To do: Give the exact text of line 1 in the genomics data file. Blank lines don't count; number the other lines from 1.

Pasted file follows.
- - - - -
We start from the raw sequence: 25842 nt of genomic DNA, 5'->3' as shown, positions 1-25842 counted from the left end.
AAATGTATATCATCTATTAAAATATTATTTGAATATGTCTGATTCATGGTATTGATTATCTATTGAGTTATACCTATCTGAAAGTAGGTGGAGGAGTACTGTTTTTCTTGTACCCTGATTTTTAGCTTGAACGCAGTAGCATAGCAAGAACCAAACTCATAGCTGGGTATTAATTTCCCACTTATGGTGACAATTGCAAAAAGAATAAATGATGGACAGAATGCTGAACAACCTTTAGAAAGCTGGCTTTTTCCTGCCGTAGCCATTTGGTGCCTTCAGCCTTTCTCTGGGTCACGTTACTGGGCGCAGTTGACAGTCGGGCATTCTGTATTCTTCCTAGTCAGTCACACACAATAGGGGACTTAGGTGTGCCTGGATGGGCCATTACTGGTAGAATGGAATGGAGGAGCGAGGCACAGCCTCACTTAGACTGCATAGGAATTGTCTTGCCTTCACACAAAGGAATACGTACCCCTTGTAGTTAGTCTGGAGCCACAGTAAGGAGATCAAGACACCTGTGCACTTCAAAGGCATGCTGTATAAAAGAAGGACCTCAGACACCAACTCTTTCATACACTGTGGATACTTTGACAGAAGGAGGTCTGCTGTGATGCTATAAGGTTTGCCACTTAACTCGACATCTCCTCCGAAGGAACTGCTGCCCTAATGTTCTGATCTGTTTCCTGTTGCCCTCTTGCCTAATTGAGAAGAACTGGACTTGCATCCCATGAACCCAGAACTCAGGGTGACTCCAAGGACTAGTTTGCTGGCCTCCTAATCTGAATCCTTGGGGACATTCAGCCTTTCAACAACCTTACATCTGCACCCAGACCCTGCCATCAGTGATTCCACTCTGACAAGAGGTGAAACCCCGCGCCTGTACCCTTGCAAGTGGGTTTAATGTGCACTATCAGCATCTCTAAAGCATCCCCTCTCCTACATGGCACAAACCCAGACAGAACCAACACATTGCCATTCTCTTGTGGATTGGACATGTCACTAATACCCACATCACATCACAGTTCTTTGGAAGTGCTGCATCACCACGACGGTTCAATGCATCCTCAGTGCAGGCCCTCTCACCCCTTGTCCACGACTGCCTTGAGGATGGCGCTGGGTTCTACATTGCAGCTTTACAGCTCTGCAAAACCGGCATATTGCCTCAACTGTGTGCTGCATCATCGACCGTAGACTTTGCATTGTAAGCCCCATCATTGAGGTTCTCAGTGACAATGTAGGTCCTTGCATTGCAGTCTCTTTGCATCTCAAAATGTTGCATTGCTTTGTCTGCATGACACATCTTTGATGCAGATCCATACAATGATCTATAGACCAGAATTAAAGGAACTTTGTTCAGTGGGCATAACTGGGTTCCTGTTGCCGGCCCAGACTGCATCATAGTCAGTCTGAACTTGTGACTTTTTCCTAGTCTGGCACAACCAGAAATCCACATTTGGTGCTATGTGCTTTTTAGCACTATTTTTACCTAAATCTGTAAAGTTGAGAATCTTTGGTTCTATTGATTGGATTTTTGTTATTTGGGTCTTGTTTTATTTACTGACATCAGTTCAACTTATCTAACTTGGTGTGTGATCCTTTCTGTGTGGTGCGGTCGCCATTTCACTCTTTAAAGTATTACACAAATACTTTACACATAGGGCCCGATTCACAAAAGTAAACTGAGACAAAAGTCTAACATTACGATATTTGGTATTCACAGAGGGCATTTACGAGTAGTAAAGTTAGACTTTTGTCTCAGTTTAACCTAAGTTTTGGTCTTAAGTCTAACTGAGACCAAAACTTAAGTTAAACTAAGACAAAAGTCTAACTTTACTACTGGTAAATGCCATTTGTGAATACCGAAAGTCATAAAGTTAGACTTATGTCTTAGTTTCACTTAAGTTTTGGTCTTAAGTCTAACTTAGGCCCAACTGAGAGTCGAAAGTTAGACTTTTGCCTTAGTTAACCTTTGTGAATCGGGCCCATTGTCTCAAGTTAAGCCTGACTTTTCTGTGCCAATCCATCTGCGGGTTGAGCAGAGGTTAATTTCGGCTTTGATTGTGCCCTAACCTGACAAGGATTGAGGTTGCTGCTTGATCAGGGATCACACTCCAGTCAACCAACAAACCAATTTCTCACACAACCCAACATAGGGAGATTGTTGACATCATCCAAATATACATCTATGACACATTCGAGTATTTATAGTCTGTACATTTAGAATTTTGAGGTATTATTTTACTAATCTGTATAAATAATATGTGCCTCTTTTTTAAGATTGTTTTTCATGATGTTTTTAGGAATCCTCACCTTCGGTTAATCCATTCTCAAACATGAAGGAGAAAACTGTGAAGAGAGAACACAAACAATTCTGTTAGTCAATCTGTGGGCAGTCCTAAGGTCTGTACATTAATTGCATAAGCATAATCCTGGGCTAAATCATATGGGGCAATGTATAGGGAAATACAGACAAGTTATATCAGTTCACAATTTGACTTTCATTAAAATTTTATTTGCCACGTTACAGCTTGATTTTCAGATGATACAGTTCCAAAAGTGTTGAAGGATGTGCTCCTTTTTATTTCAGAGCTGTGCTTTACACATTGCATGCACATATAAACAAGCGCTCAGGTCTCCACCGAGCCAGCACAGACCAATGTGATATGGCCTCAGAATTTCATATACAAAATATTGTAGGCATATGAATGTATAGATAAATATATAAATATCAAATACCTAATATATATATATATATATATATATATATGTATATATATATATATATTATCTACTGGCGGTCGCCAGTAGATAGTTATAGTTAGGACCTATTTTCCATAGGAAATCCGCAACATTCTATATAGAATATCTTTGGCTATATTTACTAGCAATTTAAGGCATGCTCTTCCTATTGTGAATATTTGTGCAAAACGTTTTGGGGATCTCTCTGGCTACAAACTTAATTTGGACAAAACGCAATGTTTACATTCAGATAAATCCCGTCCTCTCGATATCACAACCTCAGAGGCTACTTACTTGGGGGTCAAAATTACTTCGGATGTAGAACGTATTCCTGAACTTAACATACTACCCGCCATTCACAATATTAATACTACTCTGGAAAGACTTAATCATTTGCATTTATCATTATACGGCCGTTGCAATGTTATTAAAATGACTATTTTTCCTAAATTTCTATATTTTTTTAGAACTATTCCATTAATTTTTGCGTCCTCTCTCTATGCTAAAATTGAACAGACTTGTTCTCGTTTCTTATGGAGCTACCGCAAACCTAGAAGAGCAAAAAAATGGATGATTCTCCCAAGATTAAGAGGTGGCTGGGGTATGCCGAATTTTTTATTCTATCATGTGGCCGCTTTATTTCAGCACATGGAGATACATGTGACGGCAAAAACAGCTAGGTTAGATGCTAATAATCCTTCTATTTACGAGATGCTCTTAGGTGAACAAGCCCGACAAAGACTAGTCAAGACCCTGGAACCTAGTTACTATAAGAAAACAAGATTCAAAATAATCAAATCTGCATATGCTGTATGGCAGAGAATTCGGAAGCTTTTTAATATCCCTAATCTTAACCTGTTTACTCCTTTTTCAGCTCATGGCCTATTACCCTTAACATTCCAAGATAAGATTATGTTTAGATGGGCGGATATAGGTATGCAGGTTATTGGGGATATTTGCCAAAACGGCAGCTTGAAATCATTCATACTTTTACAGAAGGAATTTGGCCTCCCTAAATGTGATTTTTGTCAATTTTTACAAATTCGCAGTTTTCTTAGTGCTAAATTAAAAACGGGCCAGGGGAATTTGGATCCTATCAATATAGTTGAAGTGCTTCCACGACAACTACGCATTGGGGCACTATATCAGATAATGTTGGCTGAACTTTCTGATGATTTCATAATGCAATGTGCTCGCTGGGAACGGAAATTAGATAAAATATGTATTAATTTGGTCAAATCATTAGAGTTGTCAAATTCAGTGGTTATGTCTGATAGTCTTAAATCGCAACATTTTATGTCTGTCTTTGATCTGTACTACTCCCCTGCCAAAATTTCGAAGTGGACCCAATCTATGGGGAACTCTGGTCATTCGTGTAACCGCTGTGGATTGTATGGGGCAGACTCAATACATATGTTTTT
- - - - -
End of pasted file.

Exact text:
We start from the raw sequence: 25842 nt of genomic DNA, 5'->3' as shown, positions 1-25842 counted from the left end.